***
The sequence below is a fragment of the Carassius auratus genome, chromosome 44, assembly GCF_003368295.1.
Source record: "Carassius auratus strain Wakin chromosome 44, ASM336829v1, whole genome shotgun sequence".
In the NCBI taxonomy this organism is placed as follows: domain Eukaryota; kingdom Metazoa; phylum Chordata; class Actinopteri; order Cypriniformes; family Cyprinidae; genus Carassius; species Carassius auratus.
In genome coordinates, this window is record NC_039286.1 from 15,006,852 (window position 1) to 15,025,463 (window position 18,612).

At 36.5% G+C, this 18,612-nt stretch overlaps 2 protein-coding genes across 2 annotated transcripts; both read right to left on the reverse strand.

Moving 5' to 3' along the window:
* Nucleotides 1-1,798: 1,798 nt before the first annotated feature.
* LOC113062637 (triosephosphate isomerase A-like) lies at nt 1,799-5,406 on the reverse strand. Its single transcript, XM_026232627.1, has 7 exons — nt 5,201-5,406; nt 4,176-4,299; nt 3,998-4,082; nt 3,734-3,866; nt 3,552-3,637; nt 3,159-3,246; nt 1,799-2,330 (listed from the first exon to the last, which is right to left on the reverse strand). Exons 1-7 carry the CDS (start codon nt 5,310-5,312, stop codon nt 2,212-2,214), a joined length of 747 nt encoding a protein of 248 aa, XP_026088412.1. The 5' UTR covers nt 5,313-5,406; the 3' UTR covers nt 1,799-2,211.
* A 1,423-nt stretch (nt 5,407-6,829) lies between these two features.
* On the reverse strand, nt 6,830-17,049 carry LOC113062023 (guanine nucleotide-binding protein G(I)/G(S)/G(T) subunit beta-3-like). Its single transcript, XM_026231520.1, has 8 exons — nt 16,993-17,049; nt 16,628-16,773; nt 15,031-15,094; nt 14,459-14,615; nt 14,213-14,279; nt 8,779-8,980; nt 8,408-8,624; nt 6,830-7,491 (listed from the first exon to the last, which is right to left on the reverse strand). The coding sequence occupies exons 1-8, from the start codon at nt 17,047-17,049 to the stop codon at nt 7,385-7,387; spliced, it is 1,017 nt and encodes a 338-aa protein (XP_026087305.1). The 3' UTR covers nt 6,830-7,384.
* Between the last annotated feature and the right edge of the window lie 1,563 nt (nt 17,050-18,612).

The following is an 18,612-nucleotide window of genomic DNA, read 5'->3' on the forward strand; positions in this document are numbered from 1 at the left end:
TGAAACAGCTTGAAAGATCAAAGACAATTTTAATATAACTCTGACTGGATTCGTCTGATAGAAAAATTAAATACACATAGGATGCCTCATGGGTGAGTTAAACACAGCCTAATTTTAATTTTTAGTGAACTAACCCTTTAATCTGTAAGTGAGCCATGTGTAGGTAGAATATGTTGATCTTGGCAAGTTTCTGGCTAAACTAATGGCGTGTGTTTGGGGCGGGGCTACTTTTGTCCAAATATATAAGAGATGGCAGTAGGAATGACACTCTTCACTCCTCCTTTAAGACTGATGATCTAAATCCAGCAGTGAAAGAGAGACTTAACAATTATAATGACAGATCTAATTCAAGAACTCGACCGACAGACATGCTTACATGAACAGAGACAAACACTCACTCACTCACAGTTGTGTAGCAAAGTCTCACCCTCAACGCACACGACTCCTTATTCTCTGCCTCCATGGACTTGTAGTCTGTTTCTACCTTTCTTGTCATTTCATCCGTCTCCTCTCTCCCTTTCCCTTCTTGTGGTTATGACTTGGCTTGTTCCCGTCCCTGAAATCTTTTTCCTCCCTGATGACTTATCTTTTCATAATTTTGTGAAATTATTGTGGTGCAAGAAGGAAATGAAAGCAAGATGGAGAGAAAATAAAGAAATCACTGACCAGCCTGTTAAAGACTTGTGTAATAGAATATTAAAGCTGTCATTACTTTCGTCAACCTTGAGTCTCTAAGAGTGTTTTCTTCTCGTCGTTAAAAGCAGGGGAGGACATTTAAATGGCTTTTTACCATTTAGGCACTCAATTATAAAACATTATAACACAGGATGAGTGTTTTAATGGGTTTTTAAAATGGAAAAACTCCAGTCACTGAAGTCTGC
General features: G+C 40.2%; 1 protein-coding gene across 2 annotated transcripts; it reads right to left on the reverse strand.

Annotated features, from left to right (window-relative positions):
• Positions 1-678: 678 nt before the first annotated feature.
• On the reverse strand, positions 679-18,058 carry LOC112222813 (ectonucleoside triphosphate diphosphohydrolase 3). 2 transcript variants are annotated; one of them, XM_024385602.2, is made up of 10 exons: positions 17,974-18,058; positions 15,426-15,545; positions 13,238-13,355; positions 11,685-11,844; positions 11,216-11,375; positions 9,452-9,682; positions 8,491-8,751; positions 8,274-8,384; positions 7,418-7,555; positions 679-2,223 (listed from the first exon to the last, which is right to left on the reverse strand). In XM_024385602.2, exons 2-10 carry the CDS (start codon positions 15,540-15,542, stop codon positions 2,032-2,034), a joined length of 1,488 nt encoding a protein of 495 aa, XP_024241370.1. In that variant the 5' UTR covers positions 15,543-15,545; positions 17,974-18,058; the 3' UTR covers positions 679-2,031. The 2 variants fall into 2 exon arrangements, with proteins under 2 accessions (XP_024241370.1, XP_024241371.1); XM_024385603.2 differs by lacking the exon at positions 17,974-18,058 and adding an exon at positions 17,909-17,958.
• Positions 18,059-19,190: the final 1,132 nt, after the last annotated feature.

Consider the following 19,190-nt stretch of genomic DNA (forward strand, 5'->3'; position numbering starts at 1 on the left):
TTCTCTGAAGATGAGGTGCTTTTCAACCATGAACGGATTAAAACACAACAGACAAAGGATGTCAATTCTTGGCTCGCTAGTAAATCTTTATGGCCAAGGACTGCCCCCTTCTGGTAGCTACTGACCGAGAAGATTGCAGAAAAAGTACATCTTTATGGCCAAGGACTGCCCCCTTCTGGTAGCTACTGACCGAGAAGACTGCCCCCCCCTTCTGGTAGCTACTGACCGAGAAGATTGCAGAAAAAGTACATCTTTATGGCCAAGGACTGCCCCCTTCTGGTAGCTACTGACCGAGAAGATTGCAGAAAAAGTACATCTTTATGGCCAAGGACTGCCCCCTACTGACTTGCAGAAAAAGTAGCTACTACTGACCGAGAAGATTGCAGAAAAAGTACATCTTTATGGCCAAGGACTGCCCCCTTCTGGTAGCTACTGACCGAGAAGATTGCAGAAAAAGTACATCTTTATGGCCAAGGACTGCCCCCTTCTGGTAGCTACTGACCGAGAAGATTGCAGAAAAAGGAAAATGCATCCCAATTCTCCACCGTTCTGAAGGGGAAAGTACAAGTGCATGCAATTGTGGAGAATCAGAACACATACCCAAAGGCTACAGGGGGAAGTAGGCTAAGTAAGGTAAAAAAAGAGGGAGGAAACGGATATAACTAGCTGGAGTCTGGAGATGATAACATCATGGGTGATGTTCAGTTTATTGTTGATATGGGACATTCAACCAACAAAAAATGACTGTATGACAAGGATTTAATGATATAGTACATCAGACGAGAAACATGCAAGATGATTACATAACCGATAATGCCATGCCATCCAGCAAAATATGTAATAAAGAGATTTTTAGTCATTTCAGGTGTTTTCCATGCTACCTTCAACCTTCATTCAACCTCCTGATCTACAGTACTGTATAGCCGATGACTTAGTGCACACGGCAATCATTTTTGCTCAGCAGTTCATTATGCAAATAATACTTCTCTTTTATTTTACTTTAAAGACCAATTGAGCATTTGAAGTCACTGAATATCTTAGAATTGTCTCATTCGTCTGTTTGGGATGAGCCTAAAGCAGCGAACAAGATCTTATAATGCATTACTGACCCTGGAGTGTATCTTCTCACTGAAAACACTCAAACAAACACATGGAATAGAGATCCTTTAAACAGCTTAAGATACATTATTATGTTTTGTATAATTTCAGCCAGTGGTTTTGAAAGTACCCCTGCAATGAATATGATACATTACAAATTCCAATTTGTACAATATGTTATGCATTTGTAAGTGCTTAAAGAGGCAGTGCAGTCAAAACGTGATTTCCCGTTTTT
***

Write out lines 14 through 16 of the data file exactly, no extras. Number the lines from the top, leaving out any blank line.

General features: G+C 40.2%; 1 protein-coding gene across 2 annotated transcripts; it reads right to left on the reverse strand.

Annotated features, from left to right (window-relative positions):
• Positions 1-678: 678 nt before the first annotated feature.